Speaking to an enthusiastic crowd in Cubberley Auditorium on Friday, 2020 Democratic presidential candidate Sen. Kirsten Gillibrand (D-NY) shared personal stories and lessons from public service in an Executive Leadership Series event hosted by Stanford Women in Business (SWIB).
Moderated by SWIB President Tashrima Hossain ’19, the discussion covered a range of topics, from Gillibrand’s experience studying abroad in China to whether “Big Tech” should be subject to harsher anti-trust regulations. Gillibrand spoke most extensively about her conviction to empower women and the need to confront global challenges like climate change.
“We need a solution as bold and big as the problem [we’re] trying to address,” Gillibrand said.
Reflecting on her journey in government, Gillibrand said that she was initially inspired by the strength and tenacity of female role models in her family to pursue a career in public service.
“[They] really taught me that women’s voices matter, that what you do with their time matters, that grassroot activism matters, that you have to dare to be different and that you shouldn’t be afraid to do anything,” Gillibrand said.
A Dartmouth and University of California, Los Angeles-educated lawyer, Gillibrand worked at private law firms before successfully running for the congressional seat in New York’s 20th district in 2006. Gillibrand was re-elected in 2008 to serve a second term before being selected by Governor David Paterson to fill the senate seat left by Hillary Clinton, then nominee for Secretary of State.
Gillibrand said that global climate change is “the greatest threat to humanity” and voiced her support for the Green New Deal, an economic and environmental reform bill proposed by Rep. Alexandria Ocasio-Cortez (D-NY) and Sen. Ed Markey (D-MA).
“Green jobs are the greatest economic opportunity of this generation,” Gillibrand said. “[I would] use the bully pulpit of the presidency to generate nationwide, worldwide call to action and to be the one that figures it out.”
In addition to her commitment to global issues, Gillibrand noted her determination to address gender inequality and determination to encourage women to participate more in politics.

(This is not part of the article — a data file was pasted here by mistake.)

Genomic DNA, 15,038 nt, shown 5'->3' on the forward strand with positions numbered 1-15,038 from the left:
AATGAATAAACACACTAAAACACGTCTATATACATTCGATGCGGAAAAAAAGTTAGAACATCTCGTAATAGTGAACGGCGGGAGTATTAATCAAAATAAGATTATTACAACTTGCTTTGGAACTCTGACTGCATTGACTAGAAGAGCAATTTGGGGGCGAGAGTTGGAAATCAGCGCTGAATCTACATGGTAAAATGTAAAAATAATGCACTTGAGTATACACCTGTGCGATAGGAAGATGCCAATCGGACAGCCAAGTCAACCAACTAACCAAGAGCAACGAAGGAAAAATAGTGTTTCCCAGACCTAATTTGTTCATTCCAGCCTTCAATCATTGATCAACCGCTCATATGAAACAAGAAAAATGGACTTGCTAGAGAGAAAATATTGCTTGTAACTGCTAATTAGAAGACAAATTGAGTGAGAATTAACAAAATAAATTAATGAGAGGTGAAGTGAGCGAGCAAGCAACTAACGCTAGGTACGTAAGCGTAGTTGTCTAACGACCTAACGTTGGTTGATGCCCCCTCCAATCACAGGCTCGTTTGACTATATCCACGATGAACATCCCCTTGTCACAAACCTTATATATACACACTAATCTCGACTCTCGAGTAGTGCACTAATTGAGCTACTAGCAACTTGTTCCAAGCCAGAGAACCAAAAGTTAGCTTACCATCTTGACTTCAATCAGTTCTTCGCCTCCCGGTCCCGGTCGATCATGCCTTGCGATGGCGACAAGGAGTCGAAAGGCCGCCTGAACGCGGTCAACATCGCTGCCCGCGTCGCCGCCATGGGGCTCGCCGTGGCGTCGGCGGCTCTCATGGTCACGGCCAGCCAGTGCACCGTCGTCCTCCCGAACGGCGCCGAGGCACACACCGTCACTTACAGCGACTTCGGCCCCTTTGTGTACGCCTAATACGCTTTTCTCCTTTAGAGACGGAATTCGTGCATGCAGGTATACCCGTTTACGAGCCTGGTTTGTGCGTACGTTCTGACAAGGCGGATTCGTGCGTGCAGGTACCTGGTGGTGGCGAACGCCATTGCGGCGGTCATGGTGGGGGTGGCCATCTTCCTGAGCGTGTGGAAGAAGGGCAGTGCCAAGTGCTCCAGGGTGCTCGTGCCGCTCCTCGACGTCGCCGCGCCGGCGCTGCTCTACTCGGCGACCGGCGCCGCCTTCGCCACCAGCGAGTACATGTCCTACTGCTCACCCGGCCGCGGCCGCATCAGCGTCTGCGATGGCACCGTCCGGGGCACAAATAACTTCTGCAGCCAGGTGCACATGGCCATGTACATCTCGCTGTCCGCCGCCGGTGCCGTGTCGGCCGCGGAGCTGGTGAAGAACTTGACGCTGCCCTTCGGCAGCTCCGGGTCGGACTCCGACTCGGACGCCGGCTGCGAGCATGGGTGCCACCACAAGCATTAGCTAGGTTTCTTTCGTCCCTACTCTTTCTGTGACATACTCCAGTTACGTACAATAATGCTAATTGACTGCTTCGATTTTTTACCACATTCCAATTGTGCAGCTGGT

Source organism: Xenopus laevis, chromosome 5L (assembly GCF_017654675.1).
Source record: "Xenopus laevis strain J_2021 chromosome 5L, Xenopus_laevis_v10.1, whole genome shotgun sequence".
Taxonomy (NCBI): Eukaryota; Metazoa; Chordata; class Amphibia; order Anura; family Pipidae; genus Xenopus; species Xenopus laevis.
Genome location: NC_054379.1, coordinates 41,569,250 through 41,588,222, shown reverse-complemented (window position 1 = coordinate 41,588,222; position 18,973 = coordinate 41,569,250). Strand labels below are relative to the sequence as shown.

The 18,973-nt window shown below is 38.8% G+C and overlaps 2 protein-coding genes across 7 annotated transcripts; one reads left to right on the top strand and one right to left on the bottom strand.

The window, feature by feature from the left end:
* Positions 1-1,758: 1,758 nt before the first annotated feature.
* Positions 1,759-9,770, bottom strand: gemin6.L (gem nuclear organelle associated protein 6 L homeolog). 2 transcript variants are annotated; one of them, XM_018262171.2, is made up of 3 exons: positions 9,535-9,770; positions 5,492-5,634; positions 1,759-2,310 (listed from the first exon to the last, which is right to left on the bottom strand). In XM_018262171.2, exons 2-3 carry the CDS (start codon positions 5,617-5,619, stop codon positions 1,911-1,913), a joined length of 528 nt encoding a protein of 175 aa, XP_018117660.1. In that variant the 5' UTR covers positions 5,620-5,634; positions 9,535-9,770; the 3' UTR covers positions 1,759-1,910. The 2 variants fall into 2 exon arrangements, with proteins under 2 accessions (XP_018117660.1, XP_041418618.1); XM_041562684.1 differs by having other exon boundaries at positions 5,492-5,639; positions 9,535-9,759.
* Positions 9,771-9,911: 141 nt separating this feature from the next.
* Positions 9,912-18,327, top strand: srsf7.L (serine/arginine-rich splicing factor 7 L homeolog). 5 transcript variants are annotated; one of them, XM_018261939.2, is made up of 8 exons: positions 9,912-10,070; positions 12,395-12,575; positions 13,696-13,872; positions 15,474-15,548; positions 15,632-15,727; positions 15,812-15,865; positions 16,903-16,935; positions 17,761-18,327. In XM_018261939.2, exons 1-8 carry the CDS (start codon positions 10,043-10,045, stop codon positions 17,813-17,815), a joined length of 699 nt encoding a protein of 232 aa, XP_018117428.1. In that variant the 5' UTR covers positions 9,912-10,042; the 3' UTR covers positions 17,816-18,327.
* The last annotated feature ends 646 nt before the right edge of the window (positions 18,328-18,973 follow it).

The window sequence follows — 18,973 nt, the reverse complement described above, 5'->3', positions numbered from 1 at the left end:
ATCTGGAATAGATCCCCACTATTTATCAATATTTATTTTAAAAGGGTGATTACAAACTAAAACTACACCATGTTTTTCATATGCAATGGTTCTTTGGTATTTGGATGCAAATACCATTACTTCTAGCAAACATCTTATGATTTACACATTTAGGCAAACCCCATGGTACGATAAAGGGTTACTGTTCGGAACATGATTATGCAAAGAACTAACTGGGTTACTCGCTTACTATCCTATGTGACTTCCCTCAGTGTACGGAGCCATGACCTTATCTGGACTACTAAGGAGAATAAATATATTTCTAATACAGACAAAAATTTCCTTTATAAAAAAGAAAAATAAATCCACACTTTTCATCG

“We need more diverse voices in Washington because without them a lot of issues that are absolutely crucial won’t even be raised,” Gillibrand said. “Until we have 51 percent women in Congress, the solutions and the experiences of women won’t be well-represented.”
Gillibrand also discussed her concern for privacy rights and election intervention by foreign entities through social media platforms, noting that she would study those issues to make sure “our democracy is not for sale.”
In her senate tenure, Gillibrand sponsored bills that addressed issues from sexual assault and paid family leave to healthcare for 9/11 first responders. She served an important role in the passage of the “Don’t Ask, Don’t Tell” Repeal Act, a policy that allowed LGBT individuals to serve openly in the military.
Gillibrand announced on Jan. 16 that she would launch an exploratory committee for president in “The Late Show with Stephen Colbert” and officially joined the 2020 presidential race on March 17, claiming that she would make “big, bold, brave choices” if elected. Gillibrand said that her motivation for service comes from the stories she heard about issues that impact people’s lives.
“Every issue that I’ve ever taken up, there is a constituent who is desperate for someone to fight for them,” Gillibrand said. “I was inspired to lift up their voice and make a difference.”
As one of the 23 Democrats running for president, Gillibrand highlighted her electoral victories in a traditionally conservative district and her leadership in Congress as proof that she can succeed in the primary election and “bring the country together.”
“I know that as president I can represent all of America, listen to everyone regardless of where they live and find the common ground necessary for progress,” Gillibrand said.
Ana Clara Martins ’21, SWIB’s vice president, said after the event that the organization invited Gillibrand because her inspiring presence as a woman in politics represents the values SWIB hopes to embody. Similarly inspired by Gillibrand’s strength and charisma, Kevia McComb ’22 also praised Gillibrand’s ability to appeal to the college audience.
At the end, Gillibrand summarized the lessons she learned from life and career and encouraged students to pursue their goals.
“Believe in yourself, don’t wait and just do what you dream of,” Gillibrand said.
Contact Daniel Yang at danieljy ‘at’ stanford.edu.